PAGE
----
Baht Falls Most in a Week on Rate-Cut Speculation; Bonds Advance
Thailand’s baht fell by the most in a week on speculation of interest-rate cuts after Finance Minister Kittiratt Na-Ranong said he will meet the central bank’s monetary policy committee on May 13.
Kittiratt has repeatedly asked for lower borrowing costs to stem fund inflows that sent the baht to a 16-year high in April. He said yesterday the central bank should focus on the exchange rate and not just on inflation. South Korea, Australia and India eased policy this month while the Bank of Thailand has kept rates steady. Most Asian currencies fell versus the dollar today as the yen breached the 100-level for the first time since 2009.
“Concerns about measures to stem currency gains, whether it’s intervention, a rate cut or capital controls, are keeping some depreciation pressure on the baht,” said Yuji Kameoka, chief currency strategist at Daiwa Securities Co. in Tokyo. “With the yen’s weakness, there’s general downward pressure on regional currencies.”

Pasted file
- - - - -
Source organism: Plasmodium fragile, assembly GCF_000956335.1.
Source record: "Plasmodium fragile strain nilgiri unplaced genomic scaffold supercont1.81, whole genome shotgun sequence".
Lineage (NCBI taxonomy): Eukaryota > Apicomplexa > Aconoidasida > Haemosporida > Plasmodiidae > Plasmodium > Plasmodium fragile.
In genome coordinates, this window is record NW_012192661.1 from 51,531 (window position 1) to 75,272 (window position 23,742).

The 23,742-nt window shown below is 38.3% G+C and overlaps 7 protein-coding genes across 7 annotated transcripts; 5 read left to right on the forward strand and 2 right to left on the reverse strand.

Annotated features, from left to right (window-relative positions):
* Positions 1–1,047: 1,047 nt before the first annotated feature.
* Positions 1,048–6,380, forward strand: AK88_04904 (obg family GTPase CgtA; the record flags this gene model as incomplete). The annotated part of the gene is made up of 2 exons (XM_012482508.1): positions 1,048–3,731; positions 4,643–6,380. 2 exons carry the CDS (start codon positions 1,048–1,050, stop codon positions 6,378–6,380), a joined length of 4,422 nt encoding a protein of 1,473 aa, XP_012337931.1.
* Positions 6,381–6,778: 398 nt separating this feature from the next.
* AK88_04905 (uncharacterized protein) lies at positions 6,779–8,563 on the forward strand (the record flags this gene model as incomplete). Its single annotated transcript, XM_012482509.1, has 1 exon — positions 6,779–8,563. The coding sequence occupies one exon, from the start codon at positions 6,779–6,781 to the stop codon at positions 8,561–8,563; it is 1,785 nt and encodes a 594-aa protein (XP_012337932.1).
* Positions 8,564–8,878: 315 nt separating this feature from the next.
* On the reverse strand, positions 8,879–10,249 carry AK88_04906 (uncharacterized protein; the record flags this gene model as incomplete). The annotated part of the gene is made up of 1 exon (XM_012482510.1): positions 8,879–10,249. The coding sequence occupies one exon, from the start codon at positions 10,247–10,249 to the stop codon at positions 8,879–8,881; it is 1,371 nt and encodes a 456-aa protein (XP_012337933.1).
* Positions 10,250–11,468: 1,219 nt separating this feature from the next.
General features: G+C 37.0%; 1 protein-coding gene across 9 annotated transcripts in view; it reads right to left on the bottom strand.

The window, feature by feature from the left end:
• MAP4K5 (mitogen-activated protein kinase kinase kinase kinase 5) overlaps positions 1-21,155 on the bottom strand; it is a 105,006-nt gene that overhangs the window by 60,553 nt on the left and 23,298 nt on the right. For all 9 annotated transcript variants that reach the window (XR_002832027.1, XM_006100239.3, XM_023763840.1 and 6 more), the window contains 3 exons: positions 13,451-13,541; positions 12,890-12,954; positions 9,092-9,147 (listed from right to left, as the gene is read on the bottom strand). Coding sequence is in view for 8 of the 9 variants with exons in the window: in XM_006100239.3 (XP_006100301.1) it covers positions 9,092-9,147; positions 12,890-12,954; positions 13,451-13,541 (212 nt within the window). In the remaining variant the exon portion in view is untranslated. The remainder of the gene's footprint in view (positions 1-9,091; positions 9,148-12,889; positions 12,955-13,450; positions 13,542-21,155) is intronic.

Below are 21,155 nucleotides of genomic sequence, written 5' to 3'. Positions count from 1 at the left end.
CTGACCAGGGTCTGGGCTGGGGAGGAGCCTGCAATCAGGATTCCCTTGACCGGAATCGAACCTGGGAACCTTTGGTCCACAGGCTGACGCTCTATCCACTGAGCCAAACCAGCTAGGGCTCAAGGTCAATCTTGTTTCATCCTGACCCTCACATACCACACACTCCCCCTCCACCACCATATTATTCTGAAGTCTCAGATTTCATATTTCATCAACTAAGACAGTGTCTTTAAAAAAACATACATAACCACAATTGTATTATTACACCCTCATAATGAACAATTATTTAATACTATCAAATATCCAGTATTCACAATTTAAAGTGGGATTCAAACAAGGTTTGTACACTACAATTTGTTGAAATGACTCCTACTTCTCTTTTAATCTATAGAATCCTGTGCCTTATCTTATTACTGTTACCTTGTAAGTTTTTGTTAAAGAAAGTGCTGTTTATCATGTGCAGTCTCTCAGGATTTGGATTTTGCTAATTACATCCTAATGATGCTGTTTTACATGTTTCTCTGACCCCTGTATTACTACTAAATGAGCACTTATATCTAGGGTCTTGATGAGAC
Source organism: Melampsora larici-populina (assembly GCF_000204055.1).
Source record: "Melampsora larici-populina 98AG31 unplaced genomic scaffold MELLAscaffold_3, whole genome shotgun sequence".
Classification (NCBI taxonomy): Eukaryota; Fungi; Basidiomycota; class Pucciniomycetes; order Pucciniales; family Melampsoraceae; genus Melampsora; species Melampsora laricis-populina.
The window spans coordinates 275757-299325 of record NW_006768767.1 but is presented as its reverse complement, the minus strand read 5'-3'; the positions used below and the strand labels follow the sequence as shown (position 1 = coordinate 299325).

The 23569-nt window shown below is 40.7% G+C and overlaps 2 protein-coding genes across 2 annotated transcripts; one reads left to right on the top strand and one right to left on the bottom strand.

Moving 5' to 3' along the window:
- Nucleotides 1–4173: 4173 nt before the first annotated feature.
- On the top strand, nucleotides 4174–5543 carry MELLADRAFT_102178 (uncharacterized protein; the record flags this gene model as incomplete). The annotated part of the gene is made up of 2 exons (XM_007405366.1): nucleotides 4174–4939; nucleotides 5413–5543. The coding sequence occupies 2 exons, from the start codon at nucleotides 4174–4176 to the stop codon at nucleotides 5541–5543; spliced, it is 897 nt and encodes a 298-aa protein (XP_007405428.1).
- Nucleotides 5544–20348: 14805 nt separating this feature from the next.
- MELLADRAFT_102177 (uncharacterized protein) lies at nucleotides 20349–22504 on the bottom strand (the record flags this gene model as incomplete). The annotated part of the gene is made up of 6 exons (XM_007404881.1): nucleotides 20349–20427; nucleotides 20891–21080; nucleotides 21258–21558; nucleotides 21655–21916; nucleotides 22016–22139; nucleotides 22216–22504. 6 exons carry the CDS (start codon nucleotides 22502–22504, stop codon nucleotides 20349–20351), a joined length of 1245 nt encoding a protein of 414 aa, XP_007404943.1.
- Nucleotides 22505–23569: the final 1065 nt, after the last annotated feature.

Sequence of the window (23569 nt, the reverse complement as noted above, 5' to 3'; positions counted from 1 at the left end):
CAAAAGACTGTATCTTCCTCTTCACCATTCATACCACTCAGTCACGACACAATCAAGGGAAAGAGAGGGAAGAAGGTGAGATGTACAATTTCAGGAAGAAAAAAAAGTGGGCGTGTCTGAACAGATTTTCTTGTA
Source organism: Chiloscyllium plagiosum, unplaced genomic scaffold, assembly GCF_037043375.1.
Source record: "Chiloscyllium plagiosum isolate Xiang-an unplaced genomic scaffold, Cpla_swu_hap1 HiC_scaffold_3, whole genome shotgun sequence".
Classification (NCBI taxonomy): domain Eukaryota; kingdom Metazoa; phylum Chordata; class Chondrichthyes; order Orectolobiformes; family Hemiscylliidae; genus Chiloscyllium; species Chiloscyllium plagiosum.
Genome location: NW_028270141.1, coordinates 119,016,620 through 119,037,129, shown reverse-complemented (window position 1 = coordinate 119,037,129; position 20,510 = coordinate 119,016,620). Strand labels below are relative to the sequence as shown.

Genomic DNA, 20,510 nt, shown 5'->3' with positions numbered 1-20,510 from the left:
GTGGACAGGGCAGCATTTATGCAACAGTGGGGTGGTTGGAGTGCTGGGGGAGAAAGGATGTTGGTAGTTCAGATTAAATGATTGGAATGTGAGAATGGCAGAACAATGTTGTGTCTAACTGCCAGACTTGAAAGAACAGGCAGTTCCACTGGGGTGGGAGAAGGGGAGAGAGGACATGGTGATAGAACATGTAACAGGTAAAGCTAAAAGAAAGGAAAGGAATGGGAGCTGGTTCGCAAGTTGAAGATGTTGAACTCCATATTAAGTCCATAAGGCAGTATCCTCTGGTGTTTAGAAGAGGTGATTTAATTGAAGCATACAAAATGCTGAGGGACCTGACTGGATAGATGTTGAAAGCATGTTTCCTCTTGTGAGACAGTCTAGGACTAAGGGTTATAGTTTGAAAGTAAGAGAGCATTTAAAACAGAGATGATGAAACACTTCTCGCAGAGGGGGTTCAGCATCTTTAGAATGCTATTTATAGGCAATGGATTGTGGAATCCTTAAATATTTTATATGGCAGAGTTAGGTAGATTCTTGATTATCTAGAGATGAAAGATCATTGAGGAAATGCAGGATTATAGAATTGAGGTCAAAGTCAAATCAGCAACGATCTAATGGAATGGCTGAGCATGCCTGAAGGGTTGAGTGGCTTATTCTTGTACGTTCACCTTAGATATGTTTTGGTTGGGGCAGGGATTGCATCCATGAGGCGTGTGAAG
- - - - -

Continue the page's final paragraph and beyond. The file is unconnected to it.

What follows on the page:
The baht slumped 0.8 percent, the most since May 3, to 29.63 per dollar as of 8:43 a.m. in Bangkok, trimming the week’s gain to 0.2 percent, according to data compiled by Bloomberg. It is still up 3.2 percent this year, the best performance in Asia. It reached 28.56 on April 22 and April 19, the strongest level since July 1997.
One-month implied volatility, a measure of expected moves in the exchange rate used to price options, dropped eight basis points today and 12 basis points this week to 6.26 percent.
Thailand’s benchmark interest rate of 2.75 percent compares with a maximum of 0.25 percent in the U.S. and 0.1 percent in Japan. It is still lower than neighboring Indonesia’s 5.75 percent, the Philippines’ 3.5 percent and Malaysia’s 3 percent.
The May 13 meeting will be attended by other government agencies as well, Finance Minister Kittiratt said yesterday.
Central bank Governor Prasarn Trairatvorakul said yesterday that the rate differential is a factor influencing capital inflows. He signaled he may be inclined to cut rates if economic growth starts to cool.
The yield on the 3.625 percent government bonds due June 2023 fell three basis points, or 0.03 percentage point, to 3.35 percent this week, data compiled by Bloomberg show. The rate declined one basis point today to the lowest level since February 2012.
To contact the reporter on this story: Yumi Teso in Bangkok at email@example.com
To contact the editor responsible for this story: James Regan at firstname.lastname@example.org